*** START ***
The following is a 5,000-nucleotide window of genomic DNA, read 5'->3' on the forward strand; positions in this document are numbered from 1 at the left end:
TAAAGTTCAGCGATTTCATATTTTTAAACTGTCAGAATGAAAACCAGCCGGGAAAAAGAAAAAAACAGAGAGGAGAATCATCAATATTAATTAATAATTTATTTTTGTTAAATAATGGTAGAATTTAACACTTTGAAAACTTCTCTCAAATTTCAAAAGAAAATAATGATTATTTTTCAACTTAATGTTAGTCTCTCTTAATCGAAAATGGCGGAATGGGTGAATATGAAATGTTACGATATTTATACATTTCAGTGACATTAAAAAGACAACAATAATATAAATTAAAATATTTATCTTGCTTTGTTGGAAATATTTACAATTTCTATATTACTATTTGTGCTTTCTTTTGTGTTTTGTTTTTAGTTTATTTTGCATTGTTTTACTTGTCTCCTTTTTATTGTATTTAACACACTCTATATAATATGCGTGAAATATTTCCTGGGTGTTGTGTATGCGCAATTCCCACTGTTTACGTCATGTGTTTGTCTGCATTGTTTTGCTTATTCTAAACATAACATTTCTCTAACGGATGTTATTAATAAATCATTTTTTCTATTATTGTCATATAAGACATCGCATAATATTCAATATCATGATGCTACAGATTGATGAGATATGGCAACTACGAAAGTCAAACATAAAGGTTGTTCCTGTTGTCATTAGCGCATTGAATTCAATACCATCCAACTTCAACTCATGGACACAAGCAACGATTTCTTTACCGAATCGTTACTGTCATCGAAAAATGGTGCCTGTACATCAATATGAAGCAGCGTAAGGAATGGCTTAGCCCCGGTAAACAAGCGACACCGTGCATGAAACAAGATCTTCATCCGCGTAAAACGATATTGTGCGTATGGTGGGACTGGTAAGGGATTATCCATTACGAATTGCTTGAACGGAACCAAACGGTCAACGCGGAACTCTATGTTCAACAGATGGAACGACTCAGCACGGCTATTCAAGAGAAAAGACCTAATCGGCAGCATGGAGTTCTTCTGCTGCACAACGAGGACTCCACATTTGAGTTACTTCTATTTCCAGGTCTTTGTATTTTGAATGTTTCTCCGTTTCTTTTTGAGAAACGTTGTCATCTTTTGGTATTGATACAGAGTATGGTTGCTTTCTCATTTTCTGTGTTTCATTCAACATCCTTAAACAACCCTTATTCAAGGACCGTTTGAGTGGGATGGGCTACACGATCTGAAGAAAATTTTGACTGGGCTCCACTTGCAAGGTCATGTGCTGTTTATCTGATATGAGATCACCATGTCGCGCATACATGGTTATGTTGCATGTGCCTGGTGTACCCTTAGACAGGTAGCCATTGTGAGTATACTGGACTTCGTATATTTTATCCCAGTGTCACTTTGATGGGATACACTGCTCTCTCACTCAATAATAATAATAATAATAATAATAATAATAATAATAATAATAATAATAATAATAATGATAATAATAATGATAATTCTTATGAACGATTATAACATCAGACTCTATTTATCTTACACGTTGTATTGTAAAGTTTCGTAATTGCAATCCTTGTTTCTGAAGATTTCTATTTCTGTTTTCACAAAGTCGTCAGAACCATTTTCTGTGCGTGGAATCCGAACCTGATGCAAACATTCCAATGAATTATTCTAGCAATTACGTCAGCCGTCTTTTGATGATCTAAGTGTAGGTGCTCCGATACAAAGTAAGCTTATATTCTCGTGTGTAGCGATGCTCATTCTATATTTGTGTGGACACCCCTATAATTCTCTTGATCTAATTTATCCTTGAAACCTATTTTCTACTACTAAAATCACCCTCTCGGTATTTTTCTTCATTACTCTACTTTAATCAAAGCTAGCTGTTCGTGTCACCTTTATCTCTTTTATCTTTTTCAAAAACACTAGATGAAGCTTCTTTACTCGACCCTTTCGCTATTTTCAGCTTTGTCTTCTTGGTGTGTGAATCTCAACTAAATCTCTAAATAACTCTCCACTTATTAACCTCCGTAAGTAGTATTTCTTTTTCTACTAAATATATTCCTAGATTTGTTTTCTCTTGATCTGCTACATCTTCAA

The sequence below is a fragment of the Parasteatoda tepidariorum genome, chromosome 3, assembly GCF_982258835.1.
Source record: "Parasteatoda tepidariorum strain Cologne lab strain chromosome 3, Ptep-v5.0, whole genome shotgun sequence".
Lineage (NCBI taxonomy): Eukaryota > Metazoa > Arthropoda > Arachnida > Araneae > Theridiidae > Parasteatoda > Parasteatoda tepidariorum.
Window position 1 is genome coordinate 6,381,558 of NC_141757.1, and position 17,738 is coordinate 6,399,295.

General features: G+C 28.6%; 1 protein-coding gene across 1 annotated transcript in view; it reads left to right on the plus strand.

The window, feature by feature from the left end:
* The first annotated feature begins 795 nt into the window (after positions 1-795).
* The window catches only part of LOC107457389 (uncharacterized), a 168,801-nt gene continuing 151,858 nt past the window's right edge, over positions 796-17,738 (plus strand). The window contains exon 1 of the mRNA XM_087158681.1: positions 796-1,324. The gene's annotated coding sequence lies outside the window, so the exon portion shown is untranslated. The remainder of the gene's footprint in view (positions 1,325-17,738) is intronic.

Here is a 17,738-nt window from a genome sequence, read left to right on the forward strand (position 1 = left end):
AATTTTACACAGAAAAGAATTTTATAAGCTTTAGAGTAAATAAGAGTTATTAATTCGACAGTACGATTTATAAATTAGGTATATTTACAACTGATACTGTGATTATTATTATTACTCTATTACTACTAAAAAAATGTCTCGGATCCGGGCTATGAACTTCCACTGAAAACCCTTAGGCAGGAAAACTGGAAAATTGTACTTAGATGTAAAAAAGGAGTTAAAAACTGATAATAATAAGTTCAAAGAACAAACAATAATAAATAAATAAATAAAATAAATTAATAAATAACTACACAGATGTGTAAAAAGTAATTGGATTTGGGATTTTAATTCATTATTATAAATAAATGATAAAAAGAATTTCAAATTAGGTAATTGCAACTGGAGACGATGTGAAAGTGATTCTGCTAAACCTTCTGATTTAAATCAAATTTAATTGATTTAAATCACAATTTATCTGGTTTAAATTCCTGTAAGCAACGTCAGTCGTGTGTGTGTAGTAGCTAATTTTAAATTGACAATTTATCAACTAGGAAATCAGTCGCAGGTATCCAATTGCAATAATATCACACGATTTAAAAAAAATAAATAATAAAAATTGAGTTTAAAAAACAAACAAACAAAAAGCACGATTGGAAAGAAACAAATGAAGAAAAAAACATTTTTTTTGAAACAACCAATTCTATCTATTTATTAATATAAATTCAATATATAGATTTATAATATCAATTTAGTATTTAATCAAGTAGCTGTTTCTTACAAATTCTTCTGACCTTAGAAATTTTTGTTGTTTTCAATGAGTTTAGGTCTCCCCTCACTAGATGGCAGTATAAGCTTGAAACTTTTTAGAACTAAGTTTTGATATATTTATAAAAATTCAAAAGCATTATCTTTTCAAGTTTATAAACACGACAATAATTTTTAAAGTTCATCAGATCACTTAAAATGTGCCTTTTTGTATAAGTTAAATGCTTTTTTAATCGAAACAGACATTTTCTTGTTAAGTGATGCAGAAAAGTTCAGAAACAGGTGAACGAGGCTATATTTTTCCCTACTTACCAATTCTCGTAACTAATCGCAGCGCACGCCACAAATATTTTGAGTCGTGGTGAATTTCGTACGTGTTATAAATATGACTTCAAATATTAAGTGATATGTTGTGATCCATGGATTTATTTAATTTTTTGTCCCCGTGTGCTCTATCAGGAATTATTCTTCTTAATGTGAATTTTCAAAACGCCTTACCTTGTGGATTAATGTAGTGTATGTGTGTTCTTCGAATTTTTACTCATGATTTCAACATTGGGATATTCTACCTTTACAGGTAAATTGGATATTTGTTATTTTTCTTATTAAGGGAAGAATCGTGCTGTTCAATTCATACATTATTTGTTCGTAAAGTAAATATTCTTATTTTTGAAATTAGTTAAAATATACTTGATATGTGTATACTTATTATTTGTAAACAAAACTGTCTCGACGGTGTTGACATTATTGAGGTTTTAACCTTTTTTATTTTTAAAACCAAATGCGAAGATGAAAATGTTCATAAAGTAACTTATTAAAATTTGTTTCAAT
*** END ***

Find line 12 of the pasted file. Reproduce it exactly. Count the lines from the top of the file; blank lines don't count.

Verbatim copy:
AATTTTACACAGAAAAGAATTTTATAAGCTTTAGAGTAAATAAGAGTTATTAATTCGACAGTACGATTTATAAATTAGGTATATTTACAACTGATACTGTGATTATTATTATTACTCTATTACTACTAAAAAAATGTCTCGGATCCGGGCTATGAACTTCCACTGAAAACCCTTAGGCAGGAAAACTGGAAAATTGTACTTAGATGTAAAAAAGGAGTTAAAAACTGATAATAATAAGTTCAAAGAACAAACAATAATAAATAAATAAATAAAATAAATTAATAAATAACTACACAGATGTGTAAAAAGTAATTGGATTTGGGATTTTAATTCATTATTATAAATAAATGATAAAAAGAATTTCAAATTAGGTAATTGCAACTGGAGACGATGTGAAAGTGATTCTGCTAAACCTTCTGATTTAAATCAAATTTAATTGATTTAAATCACAATTTATCTGGTTTAAATTCCTGTAAGCAACGTCAGTCGTGTGTGTGTAGTAGCTAATTTTAAATTGACAATTTATCAACTAGGAAATCAGTCGCAGGTATCCAATTGCAATAATATCACACGATTTAAAAAAAATAAATAATAAAAATTGAGTTTAAAAAACAAACAAACAAAAAGCACGATTGGAAAGAAACAAATGAAGAAAAAAACATTTTTTTTGAAACAACCAATTCTATCTATTTATTAATATAAATTCAATATATAGATTTATAATATCAATTTAGTATTTAATCAAGTAGCTGTTTCTTACAAATTCTTCTGACCTTAGAAATTTTTGTTGTTTTCAATGAGTTTAGGTCTCCCCTCACTAGATGGCAGTATAAGCTTGAAACTTTTTAGAACTAAGTTTTGATATATTTATAAAAATTCAAAAGCATTATCTTTTCAAGTTTATAAACACGACAATAATTTTTAAAGTTCATCAGATCACTTAAAATGTGCCTTTTTGTATAAGTTAAATGCTTTTTTAATCGAAACAGACATTTTCTTGTTAAGTGATGCAGAAAAGTTCAGAAACAGGTGAACGAGGCTATATTTTTCCCTACTTACCAATTCTCGTAACTAATCGCAGCGCACGCCACAAATATTTTGAGTCGTGGTGAATTTCGTACGTGTTATAAATATGACTTCAAATATTAAGTGATATGTTGTGATCCATGGATTTATTTAATTTTTTGTCCCCGTGTGCTCTATCAGGAATTATTCTTCTTAATGTGAATTTTCAAAACGCCTTACCTTGTGGATTAATGTAGTGTATGTGTGTTCTTCGAATTTTTACTCATGATTTCAACATTGGGATATTCTACCTTTACAGGTAAATTGGATATTTGTTATTTTTCTTATTAAGGGAAGAATCGTGCTGTTCAATTCATACATTATTTGTTCGTAAAGTAAATATTCTTATTTTTGAAATTAGTTAAAATATACTTGATATGTGTATACTTATTATTTGTAAACAAAACTGTCTCGACGGTGTTGACATTATTGAGGTTTTAACCTTTTTTATTTTTAAAACCAAATGCGAAGATGAAAATGTTCATAAAGTAACTTATTAAAATTTGTTTCAAT